First up – congrats, in advance, on the upcoming Sea Trial for your Central Vermont Railway. I hope it goes well.

      The time elapsed: A typical run to Port Rowan and back takes about 75 minutes for the Mixed Train – or about 90 minutes for a freight extra, which tends to have more switching to do. This includes all the operations aids (switch lists and waybill boxes, locked switch stands, using the fascia-mounted brake wheels, proper use of bell, whistle and other DCC sound effects – all manually activated – and so on).

      Without the aids, it would take about half that time. In part, this is because the aids actually slow down operators – it takes time to unlock a switch or write up a switch list. But also, I’ve found that the aids – coupled with the recognition that we’re not playing a game of “Beat The Clock” – encourage operators to actually stop moving the locomotive and discuss their moves.

      I think the presence of the aids remind my guests that they’re emulating real work on this layout. As a result, we tend to discuss where the S Scale crew members would need to be to throw switches or couple/uncouple cars, and we tend to discuss the order of moves at a high level before working a town, then at a granular level as the work is undertaken. As a result, we have few – or no – false moves during a session.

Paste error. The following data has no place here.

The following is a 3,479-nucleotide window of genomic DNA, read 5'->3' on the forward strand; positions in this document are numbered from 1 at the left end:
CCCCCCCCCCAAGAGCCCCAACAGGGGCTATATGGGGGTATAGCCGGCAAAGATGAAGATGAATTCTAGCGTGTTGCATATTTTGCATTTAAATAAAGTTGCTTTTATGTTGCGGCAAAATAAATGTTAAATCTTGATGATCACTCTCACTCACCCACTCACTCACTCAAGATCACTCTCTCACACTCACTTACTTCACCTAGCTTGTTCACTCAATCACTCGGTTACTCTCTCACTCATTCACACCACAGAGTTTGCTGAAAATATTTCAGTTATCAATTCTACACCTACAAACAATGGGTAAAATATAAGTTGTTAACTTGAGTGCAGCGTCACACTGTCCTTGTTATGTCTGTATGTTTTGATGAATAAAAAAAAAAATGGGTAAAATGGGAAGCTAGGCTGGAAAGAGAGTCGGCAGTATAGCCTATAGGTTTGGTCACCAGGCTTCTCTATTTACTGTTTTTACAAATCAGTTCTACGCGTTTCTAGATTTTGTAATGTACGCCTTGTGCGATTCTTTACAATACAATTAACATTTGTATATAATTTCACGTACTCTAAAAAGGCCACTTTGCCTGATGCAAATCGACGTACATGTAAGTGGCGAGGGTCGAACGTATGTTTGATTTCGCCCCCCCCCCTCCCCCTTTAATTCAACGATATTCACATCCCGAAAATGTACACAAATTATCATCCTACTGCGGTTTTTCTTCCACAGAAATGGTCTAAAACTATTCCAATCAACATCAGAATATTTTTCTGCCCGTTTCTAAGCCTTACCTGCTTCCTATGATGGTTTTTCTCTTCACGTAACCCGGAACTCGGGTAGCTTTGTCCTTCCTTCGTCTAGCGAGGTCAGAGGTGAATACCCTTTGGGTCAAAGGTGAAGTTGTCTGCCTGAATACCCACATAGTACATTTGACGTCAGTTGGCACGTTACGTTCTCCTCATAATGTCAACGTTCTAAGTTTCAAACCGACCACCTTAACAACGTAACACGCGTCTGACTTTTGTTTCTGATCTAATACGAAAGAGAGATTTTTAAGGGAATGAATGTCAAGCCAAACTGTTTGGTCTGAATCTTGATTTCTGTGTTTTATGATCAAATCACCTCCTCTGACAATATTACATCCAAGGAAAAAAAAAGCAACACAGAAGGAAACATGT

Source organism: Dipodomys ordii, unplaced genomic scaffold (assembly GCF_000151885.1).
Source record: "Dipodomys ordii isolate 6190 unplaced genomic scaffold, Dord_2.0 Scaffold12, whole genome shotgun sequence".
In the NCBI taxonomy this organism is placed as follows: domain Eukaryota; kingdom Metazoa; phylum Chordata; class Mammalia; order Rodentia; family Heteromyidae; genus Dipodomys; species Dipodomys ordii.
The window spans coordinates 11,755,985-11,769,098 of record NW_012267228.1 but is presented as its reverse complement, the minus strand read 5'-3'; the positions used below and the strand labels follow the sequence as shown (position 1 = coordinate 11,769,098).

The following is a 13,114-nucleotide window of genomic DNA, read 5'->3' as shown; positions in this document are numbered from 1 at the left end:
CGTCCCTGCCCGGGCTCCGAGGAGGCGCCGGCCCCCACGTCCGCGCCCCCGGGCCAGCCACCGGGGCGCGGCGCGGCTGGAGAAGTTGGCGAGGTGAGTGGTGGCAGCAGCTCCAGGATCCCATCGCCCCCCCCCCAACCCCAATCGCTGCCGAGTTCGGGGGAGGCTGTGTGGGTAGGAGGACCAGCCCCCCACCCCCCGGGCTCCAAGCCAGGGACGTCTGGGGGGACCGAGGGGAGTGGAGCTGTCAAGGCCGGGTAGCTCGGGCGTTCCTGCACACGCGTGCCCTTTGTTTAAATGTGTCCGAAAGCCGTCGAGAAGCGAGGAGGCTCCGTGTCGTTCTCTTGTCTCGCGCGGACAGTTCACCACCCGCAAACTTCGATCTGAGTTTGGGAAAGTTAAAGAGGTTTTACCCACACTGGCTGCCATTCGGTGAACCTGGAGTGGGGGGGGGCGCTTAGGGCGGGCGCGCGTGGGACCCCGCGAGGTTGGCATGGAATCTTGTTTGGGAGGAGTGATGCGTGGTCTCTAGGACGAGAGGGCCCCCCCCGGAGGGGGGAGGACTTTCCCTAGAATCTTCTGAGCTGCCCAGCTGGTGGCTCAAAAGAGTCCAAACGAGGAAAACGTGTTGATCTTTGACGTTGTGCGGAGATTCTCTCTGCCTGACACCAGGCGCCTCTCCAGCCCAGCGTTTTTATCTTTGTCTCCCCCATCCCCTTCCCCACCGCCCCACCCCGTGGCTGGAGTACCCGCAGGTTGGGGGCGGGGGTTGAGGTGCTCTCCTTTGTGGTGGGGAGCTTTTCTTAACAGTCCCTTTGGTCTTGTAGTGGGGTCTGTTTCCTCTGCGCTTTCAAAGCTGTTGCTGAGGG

I’ve also set the speed tables on all of my locomotives to limit their top speed. They can go fast enough to feel like they’re doing the branch’s 15 mph speed limit… but not much faster.

      As for the brake wheel ops aids: I have four sets. Essentially, there’s a set at each end of the double-ended siding in St. Williams, a set near the yard throat in Port Rowan, and a set near the Port Rowan depot. During an operating session, one set is always within easy reach of the conductor.

      I did not mention the fascia-mounted air hoses in this posting, but they work similar to the brake wheels. As a conductor, I would disconnect then reconnect the nearest pair of air hoses to represent the time to hook up the train line on the prototype. I’d do this for each car in the train.

      I am still working on an appropriate sequence of actions to represent the charging of the train line followed by a brake test. I should actually do a post about that: I’ll add it to my list.

      Stay tuned!

  2. Trevor,
    For brake pump up why not use a simple sound module of a steam air pump activated by a push button?

    • Hi Maynard:
      Great to hear from you! As we discussed a couple of years ago at Springfield, I have one of your On2 Forneys. I’m glad you’re reading my blog…
      I’ve thought of exactly what you suggest and am considering adding push buttons at four points around the layout to run the air compressor sound. My ideal solution would be for Soundtraxx to replace the “coupler clank” sound on their Tsunami decoders with an air pump sound that users can control, like the injector or bell.
      It woukd be a more useful sound for operating sessions.